DIRECTOR   Horace James Faber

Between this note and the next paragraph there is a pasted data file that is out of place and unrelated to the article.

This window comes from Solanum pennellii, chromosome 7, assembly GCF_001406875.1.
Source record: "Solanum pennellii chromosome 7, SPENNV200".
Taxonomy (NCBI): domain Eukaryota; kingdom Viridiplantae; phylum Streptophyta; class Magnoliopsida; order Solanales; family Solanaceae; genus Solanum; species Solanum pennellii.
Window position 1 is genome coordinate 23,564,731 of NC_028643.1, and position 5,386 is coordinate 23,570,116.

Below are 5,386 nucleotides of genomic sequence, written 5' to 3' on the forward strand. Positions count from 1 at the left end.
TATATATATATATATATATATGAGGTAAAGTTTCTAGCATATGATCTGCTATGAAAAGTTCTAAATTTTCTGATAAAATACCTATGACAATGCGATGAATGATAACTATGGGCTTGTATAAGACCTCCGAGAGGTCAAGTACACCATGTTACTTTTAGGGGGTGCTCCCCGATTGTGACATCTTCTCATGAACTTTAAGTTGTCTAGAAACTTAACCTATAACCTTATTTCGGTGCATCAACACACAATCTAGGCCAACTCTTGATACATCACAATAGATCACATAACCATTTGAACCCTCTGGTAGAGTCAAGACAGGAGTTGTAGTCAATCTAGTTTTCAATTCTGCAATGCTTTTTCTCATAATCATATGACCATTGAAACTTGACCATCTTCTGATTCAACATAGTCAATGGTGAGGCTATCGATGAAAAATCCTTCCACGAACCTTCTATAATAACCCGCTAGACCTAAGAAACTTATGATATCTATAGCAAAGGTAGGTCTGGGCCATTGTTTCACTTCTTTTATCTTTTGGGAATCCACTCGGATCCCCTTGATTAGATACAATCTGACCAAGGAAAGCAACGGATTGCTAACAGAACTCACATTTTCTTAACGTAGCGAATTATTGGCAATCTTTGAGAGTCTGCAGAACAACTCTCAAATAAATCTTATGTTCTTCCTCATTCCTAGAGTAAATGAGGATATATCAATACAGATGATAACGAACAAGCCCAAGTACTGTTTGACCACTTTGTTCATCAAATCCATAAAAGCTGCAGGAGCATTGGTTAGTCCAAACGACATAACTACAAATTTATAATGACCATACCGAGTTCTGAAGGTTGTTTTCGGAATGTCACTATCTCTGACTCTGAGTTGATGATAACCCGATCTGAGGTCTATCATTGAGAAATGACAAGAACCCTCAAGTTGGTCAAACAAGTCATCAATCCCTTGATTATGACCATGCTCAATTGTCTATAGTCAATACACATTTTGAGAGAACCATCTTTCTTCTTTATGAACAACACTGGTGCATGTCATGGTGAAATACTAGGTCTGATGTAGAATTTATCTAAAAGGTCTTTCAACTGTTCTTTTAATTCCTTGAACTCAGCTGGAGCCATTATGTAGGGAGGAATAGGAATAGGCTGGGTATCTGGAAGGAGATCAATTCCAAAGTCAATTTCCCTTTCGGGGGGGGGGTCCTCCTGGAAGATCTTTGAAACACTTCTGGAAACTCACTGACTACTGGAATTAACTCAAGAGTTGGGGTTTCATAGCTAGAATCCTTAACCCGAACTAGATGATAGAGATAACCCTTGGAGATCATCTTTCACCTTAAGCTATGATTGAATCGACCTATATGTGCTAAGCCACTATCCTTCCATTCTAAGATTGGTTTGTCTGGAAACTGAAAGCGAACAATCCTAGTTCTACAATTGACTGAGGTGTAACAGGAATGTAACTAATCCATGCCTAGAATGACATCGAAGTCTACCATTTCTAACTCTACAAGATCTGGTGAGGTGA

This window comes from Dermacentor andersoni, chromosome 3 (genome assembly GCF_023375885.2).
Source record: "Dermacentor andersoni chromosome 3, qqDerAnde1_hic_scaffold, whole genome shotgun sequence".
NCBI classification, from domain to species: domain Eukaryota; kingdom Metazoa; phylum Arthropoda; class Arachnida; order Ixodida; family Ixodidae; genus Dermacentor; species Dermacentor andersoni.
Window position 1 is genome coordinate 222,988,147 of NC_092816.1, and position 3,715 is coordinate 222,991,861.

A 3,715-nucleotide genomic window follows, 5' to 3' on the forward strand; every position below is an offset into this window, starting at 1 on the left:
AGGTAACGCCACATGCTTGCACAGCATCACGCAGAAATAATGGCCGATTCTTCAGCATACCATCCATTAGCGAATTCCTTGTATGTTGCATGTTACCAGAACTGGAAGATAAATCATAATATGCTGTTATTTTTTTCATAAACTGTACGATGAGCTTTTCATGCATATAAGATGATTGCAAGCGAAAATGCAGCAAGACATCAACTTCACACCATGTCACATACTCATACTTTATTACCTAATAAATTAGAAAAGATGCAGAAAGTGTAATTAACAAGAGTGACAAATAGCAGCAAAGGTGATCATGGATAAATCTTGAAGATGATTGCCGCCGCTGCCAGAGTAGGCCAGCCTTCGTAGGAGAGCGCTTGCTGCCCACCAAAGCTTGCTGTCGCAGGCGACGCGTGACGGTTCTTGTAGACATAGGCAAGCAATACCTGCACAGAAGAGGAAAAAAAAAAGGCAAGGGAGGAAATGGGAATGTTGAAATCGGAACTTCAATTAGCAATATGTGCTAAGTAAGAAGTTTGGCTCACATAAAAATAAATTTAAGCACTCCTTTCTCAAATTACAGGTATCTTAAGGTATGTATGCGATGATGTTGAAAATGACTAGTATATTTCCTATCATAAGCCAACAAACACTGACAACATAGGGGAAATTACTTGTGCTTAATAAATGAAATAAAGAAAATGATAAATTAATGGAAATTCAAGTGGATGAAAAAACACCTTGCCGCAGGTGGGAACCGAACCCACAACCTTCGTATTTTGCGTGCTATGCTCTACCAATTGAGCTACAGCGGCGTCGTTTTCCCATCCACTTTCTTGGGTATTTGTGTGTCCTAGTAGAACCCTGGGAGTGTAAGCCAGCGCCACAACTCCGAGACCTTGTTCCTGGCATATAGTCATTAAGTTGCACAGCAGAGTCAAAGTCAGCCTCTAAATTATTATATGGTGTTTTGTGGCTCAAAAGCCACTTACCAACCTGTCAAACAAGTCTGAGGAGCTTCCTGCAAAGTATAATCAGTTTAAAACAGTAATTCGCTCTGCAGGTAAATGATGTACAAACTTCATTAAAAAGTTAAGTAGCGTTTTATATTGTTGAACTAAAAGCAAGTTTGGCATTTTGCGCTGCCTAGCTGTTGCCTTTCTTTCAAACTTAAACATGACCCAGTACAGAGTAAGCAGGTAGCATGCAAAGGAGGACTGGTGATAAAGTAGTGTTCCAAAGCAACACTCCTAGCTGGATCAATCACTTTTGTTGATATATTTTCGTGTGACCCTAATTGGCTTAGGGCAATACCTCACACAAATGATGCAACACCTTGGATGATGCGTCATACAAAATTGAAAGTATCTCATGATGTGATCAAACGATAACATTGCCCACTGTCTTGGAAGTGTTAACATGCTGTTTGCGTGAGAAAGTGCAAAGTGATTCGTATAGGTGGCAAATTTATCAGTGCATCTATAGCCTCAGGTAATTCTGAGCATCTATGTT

The Book of the Chronicles of the Scribes of Trimountain. 1. James who come from the fish banks in the land of the East, held the pen of a ready writer. 2. Nevertheless he governed not himself, wherefore his surname shall not be mentioned in the Chronicles. 3. Moreover for his misdeeds he was sentenced by the judge of the county to labor in the strong house appointed for sudi purposes for the space of two years, and many rejoiced thereat, but some were sorrowful. 4. Now this James was a man of skill, and they set him to carve skillful devices in wood. 5. Then Barnabas whose name had long been known to the people of Trimountain, instructed all that came to him. 6. And Thomas who had been a stone cutter, did likewise. 7. And David, who taught the art of keeping accounts, also instructed a pupil in the art of the Scribe's till she could legibly write her name, which she had not done in former time. 8. But she departed out of the city of Trimountain and made him no recompense. 9. And few came to the Scribes for instruction, lor that they were men who did not bear witness of themselves. 10. Then came Benjamin from the rand of Sturgeons in the West country. 11. And this Brnjamin was namesake to him who drew the lightening from the clouds, and had written a book upon the art of the Scribes, and he promised that for one eagle from each, he would make Scribes of all the people of Trimountain, but they did pot all believe on him.' 12. Then crime Samuel, the namesake of him whom the governors of England aforetime hated, and set a price upon his head, but whom the people of Trimountain loved. 13. And this Samuel whose surname was Aiken, spnke fair words to the people of Trimountain, and s'ime believed on him and sent unto him their sons and daughters. 14. And he added their names to 20,000 others whom he paid he had before that day instructed in the art of the Scribes. 15. And after him came a scribe from the city of Chapman, in the island of Britain, even from the great city. 16. And he was known to the people of Trimountain, for that they had aforetime paid him much money. 17. And he spake great things and some believed on him. 18. But some snid he is like the rest of his countrymen of whom we hnve heretofore seen some who boasted that they would make Scribes of the unlearned and finish them in one day. 19. Then said the scribe from the great city ; my royal antiangiilar system of chirographic excellence has received the patronage of the king and of the queen and of many other members of the royal family, not to mention the bishops and dukes, and lords and ladies of the island of Albion. 20. Then said some of the females of Trimountain, we will go to him and learn to write like Adelaide and the noble ladles of England. 21. But the scribe continued and said it has moreover received the patronage of thousands of the heroes, and senators and statesmen, or citizens and gentlemen of republican America. 22. Then some of th« people of Trimountain said these were but great swelling words of vanity, for that th%re is but one hero in republican America and but a few senators, and the citizens have not all believed on-him. 23. Then the scribe was exceeding wroth, and said that some of the people of Trimountain had nothing in their heads. 24. Then one from the land of sturgeons said, this scribe is not like other men, for he hath not his hair on the top of his head but weareth it on his face. 25. But the scribe said, nevertheless I will surely make scribes of all the people of Trimountain, and they shall pay me therefor, seventy thousand pieces of gold having on them the image of the hero of New Orleans, before whose face my countrymen fled away and were not found: 26. Then said the people of Trimountain, unto all, the scribes, hold ye your peace, and we will render unto every one of you, the clue reward of his deeds.